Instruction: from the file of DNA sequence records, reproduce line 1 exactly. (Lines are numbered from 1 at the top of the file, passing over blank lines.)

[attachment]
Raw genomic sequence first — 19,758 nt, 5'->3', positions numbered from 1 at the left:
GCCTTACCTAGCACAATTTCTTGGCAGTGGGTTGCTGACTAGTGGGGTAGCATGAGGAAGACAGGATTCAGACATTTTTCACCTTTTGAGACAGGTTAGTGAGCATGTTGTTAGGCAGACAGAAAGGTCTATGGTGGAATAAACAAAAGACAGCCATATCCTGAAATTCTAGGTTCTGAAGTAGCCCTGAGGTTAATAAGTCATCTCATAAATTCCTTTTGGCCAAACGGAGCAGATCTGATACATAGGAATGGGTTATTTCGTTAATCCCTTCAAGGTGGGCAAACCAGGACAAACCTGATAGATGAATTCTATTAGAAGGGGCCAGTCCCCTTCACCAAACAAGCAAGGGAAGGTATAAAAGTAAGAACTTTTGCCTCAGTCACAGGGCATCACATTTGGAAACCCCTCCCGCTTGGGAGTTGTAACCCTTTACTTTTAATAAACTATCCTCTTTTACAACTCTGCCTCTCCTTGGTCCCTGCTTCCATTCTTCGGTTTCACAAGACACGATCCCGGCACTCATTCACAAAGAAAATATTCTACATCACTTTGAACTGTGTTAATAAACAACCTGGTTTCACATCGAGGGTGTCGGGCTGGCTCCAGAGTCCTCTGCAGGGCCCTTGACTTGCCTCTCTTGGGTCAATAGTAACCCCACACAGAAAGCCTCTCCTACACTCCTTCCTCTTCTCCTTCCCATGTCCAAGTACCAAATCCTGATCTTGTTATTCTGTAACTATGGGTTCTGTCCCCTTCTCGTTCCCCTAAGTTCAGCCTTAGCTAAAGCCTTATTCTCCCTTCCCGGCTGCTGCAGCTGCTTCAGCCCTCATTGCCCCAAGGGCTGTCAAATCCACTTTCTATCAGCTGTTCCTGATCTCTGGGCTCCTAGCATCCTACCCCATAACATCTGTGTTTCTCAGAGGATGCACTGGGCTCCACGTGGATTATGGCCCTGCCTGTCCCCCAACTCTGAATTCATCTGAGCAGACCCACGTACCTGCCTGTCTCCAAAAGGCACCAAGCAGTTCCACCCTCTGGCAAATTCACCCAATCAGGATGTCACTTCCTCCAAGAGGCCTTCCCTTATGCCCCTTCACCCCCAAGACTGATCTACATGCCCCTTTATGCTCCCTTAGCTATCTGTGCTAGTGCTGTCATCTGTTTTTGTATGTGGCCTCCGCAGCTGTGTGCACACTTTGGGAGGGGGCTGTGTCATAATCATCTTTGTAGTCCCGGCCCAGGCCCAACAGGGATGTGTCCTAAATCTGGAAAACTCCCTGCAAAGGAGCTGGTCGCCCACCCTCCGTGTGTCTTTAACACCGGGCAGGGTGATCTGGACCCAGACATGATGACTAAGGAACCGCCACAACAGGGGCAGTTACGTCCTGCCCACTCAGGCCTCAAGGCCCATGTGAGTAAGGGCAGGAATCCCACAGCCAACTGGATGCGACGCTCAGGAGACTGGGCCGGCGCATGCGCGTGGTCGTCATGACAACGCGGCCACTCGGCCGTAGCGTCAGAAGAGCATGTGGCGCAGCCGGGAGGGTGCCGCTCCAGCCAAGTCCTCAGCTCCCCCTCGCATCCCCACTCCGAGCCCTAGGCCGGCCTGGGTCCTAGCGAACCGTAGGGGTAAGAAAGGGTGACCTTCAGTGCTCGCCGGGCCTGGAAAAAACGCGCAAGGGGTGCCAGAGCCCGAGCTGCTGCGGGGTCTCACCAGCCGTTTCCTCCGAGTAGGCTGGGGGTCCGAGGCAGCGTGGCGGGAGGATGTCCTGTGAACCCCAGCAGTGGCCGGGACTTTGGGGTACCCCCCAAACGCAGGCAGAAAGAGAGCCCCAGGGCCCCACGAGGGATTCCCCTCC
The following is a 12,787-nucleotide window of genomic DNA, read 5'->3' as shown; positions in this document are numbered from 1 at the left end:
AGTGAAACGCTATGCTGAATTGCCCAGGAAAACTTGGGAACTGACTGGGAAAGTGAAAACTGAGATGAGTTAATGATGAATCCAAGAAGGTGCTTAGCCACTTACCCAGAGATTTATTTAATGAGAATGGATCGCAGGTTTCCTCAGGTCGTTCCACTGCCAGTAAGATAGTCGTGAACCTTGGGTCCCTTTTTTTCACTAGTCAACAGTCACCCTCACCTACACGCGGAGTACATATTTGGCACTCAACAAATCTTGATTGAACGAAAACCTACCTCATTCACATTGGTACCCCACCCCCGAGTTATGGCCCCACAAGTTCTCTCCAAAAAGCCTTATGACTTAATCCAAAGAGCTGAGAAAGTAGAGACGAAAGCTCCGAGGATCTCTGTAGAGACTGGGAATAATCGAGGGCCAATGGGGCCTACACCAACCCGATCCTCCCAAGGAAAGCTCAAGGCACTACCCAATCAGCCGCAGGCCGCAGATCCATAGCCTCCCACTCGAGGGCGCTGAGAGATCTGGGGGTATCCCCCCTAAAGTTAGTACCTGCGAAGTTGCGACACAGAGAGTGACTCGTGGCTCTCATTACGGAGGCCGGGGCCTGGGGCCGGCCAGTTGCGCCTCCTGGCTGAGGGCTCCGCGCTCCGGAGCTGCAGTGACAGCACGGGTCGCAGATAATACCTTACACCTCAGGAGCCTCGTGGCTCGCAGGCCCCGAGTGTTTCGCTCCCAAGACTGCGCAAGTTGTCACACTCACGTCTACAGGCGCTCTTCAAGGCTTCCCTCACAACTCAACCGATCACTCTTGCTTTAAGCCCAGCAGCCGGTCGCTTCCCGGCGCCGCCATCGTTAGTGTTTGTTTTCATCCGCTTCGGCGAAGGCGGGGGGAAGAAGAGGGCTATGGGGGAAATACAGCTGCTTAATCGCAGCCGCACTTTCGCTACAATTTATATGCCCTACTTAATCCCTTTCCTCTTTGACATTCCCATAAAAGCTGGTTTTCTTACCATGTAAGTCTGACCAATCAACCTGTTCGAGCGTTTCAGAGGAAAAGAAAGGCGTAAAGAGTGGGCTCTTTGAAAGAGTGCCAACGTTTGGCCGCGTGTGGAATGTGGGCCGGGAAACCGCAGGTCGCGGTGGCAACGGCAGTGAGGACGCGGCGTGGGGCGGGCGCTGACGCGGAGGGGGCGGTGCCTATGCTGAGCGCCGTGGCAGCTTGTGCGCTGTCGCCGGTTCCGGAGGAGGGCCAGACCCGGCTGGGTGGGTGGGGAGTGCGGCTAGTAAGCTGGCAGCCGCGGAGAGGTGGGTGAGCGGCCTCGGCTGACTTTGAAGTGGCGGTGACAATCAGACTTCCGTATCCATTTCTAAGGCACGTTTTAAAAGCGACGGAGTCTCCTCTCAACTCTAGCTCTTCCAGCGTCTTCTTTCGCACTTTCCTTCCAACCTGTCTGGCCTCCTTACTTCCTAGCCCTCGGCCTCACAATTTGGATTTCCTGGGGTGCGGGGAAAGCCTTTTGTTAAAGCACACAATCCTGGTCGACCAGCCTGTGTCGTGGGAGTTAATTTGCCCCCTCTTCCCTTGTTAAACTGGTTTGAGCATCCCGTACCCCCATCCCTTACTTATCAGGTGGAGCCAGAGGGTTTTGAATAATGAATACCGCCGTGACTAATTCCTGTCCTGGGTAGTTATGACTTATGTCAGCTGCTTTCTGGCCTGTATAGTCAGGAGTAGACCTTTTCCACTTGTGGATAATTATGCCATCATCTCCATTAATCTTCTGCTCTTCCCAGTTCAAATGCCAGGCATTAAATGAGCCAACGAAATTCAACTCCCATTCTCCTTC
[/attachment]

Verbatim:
Raw genomic sequence first — 19,758 nt, 5'->3', positions numbered from 1 at the left: